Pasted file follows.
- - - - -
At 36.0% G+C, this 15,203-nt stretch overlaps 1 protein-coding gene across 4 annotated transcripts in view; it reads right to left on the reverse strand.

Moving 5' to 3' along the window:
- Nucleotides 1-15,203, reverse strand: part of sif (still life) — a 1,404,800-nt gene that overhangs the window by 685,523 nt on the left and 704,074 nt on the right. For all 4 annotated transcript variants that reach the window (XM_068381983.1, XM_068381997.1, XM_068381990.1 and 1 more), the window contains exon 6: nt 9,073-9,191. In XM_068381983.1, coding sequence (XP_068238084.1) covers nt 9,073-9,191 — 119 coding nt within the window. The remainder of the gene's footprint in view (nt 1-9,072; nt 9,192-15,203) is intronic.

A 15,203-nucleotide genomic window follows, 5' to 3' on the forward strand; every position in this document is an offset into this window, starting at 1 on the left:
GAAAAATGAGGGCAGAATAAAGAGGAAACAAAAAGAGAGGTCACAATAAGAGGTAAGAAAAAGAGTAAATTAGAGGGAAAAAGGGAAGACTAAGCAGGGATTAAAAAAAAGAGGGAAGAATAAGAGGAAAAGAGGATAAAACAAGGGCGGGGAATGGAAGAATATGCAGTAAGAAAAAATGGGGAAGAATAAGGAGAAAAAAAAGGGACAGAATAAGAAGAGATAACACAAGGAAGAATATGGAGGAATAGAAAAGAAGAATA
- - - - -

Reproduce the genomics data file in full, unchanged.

At 36.0% G+C, this 15,203-nt stretch overlaps 1 protein-coding gene across 4 annotated transcripts in view; it reads right to left on the reverse strand.

Moving 5' to 3' along the window:
- Nucleotides 1-15,203, reverse strand: part of sif (still life) — a 1,404,800-nt gene that overhangs the window by 685,523 nt on the left and 704,074 nt on the right. For all 4 annotated transcript variants that reach the window (XM_068381983.1, XM_068381997.1, XM_068381990.1 and 1 more), the window contains exon 6: nt 9,073-9,191. In XM_068381983.1, coding sequence (XP_068238084.1) covers nt 9,073-9,191 — 119 coding nt within the window. The remainder of the gene's footprint in view (nt 1-9,072; nt 9,192-15,203) is intronic.

A 15,203-nucleotide genomic window follows, 5' to 3' on the forward strand; every position in this document is an offset into this window, starting at 1 on the left:
GAAAAATGAGGGCAGAATAAAGAGGAAACAAAAAGAGAGGTCACAATAAGAGGTAAGAAAAAGAGTAAATTAGAGGGAAAAAGGGAAGACTAAGCAGGGATTAAAAAAAAGAGGGAAGAATAAGAGGAAAAGAGGATAAAACAAGGGCGGGGAATGGAAGAATATGCAGTAAGAAAAAATGGGGAAGAATAAGGAGAAAAAAAAGGGACAGAATAAGAAGAGATAACACAAGGAAGAATATGGAGGAATAGAAAAGAAGAATA